Growth Stage 30, PGR Timing and More

The field season is well underway with much of the nitrogen on winter wheat, spring cereals being seeded and herbicide, fungicide and plant growth regulator (PGR) applications planned for the coming weeks. And yes, it is only April 16th!  The early spring brought a lot of excitement to the wheat crop with the recent rains being welcomed to help slow the pace.

Many are commenting this is one of the earliest springs they can remember, so the question is, are we early and by how much? When looking at Growing Degree Day (GDD) accumulations (a weather-based indicator for tracking and predicting cereal growth and development) since March 1st, accumulations are well above the 9-year average in many areas (Table 1). This would be why many early-planted fields are at or approaching Growth Stage (GS) 30 and why paying attention to growth stage rather than the calendar date is important.

Table 1: Growing Degree Day (GDD) Accumulations since March 1, 2021 compared to the 9-year average.

Location GDD Accumulations March 1 – April 15, 2021 9 Year Average March 1 – April 15th
Windsor 285.05 189.87
Ridgetown 284.9 144.33
London 280.15 115.9
Elora 224.64 63.64
Mount Forest 237.3 50.72
Cobourg 193.05 86.68
Kemptville 225.3 60.98
North Bay 177.1 10.24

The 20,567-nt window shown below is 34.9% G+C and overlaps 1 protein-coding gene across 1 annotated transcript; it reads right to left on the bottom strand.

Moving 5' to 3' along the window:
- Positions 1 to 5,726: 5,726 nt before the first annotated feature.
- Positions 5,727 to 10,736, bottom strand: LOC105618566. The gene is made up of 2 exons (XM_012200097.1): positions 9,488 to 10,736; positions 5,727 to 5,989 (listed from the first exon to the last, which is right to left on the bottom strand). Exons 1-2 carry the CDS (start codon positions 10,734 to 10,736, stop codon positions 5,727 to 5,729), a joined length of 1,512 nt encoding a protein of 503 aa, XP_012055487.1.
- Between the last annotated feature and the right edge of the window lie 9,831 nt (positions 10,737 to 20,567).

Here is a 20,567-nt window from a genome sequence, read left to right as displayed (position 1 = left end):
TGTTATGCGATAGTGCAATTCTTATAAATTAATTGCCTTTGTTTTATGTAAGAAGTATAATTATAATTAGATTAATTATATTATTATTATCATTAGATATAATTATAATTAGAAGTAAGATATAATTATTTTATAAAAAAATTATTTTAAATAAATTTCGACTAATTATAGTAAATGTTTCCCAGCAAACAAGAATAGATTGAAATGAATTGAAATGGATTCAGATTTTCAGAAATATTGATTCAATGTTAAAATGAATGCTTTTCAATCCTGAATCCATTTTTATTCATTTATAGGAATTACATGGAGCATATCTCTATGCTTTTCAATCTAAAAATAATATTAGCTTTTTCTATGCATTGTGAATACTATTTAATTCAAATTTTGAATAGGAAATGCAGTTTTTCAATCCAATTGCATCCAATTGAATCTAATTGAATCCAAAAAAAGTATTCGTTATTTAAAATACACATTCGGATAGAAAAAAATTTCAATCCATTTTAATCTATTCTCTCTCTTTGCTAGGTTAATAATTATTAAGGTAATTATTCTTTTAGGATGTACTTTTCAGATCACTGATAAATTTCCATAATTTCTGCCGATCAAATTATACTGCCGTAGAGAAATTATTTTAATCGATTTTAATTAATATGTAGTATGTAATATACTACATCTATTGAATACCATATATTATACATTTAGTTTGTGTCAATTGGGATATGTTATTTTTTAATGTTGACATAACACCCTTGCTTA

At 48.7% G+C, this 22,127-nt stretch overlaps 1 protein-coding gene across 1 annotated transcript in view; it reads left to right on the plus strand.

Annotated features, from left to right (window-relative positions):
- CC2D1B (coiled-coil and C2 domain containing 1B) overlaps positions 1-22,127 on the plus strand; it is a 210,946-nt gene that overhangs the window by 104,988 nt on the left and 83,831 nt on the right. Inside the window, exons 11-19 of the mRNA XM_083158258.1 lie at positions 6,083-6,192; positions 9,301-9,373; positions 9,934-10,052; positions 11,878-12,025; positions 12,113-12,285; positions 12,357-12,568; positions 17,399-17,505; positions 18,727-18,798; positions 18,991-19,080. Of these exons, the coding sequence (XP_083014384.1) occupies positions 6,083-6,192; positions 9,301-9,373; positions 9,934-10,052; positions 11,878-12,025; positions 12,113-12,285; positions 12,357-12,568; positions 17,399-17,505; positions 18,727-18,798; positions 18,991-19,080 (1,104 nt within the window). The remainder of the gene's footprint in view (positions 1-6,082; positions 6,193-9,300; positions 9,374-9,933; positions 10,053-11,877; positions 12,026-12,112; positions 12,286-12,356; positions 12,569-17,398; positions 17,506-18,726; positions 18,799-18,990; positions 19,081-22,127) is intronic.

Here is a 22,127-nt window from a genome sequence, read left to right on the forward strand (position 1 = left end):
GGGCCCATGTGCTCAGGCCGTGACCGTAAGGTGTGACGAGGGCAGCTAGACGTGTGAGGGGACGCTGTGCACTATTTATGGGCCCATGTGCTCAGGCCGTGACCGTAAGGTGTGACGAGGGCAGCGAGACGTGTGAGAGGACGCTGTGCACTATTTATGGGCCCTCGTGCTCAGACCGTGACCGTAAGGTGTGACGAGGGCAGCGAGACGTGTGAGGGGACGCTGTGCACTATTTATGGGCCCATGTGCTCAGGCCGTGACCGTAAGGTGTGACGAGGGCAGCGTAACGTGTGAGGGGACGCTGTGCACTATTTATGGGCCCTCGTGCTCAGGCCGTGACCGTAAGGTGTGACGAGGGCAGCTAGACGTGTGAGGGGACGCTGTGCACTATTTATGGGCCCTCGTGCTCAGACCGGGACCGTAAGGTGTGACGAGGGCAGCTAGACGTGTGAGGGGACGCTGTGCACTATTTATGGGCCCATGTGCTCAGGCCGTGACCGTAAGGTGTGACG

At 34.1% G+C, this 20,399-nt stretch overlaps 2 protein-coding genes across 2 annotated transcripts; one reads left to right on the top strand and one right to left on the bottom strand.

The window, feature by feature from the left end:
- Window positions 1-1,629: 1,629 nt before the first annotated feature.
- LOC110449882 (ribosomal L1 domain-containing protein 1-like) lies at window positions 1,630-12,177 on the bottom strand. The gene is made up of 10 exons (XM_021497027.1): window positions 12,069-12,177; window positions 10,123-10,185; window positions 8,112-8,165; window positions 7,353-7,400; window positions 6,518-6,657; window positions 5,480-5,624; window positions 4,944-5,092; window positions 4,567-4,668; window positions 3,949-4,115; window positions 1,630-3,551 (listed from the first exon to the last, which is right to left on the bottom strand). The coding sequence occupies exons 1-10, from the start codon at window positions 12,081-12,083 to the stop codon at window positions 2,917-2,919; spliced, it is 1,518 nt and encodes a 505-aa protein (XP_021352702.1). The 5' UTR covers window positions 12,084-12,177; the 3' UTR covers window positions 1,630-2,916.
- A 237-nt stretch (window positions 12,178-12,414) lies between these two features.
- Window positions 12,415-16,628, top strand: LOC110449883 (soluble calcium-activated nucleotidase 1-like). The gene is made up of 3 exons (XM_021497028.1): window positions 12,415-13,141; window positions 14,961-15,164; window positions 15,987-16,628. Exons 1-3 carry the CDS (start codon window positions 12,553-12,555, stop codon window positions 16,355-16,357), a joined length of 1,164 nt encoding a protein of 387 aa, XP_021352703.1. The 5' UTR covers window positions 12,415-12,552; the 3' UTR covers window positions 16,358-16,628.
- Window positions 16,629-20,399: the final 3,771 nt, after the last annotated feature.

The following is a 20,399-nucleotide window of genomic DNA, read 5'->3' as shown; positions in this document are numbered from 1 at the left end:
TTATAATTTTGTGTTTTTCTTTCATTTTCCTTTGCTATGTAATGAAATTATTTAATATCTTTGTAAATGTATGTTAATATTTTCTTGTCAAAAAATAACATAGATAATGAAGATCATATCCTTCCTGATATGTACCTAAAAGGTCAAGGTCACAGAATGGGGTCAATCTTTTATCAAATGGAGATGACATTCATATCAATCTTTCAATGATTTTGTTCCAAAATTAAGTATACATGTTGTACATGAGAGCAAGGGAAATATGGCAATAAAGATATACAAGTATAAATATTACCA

Identifying GS 30 and Management Considerations  

GS 30 is important in winter wheat because this is when plants shift from vegetative to reproductive growth.  All meaningful tillering has been completed and the main stem and tillers start to synchronize. This stage is critical for nitrogen applications in order to influence the number and size of seeds on the head. This stage is also the beginning of the optimum window for PGR applications. Many early-planted fields are at or approaching this growth stage. Later-planted fields in Ontario are still at the tillering stage.

To identify this growth stage, plants need to be sliced open along the stem. When the plant has been sliced open you should be able to see the developing head about 1/4” above the crown (Figure 1). The wheat will also have a more upright appearance (good posture) (Figure 2). This video starting at 15:20 demonstrates how to identify GS 30:

Figure 1: Winter wheat plant at GS 30. growing point is at the terminal spikelet stage and about 1/4 inch above the crown. (Photo Courtesy of: Alex Zelem)
Figure 2: Winter wheat at GS 30 with plants giving that upright appearance.

PGR Application Timing

While currently available PGRs have a relatively wide window of application on their labels, the optimum window for application of these tools is GS 30-32 (the beginning of stem elongation). The use of a PGR will bring the most benefit to a winter wheat crop when:

  • You have an early planted winter wheat crop with lots of growth
  • You are growing a variety that is prone to lodging
    • You can determine the lodging potential of your variety by visiting
  • Your winter wheat field has a history of manure applications with good fertility
  • You are implementing an intensive wheat management program (i.e. early planting, high seeding rates, aggressive nitrogen rates (150 lbs/ac +)) and have a high yield potential